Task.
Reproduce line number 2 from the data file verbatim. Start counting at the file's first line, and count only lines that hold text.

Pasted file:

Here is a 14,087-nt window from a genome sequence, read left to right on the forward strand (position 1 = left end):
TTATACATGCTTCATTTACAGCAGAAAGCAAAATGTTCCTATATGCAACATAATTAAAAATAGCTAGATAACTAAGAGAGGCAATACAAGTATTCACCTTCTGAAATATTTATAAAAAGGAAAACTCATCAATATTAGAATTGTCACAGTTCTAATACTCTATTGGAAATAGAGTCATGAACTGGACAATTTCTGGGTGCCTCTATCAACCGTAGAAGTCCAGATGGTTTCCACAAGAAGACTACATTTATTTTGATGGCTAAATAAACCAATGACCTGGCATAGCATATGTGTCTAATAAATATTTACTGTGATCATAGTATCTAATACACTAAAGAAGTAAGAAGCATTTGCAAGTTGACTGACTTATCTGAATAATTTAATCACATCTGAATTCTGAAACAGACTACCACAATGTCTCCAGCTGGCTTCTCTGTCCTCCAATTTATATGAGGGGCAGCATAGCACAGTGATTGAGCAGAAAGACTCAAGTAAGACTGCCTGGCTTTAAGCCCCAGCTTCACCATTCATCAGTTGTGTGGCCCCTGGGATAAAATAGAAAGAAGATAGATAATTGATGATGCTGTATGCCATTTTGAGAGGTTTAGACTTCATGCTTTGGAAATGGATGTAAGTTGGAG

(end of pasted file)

TTATACATGCTTCATTTACAGCAGAAAGCAAAATGTTCCTATATGCAACATAATTAAAAATAGCTAGATAACTAAGAGAGGCAATACAAGTATTCACCTTCTGAAATATTTATAAAAAGGAAAACTCATCAATATTAGAATTGTCACAGTTCTAATACTCTATTGGAAATAGAGTCATGAACTGGACAATTTCTGGGTGCCTCTATCAACCGTAGAAGTCCAGATGGTTTCCACAAGAAGACTACATTTATTTTGATGGCTAAATAAACCAATGACCTGGCATAGCATATGTGTCTAATAAATATTTACTGTGATCATAGTATCTAATACACTAAAGAAGTAAGAAGCATTTGCAAGTTGACTGACTTATCTGAATAATTTAATCACATCTGAATTCTGAAACAGACTACCACAATGTCTCCAGCTGGCTTCTCTGTCCTCCAATTTATATGAGGGGCAGCATAGCACAGTGATTGAGCAGAAAGACTCAAGTAAGACTGCCTGGCTTTAAGCCCCAGCTTCACCATTCATCAGTTGTGTGGCCCCTGGGATAAAATAGAAAGAAGATAGATAATTGATGATGCTGTATGCCATTTTGAGAGGTTTAGACTTCATGCTTTGGAAATGGATGTAAGTTGGAG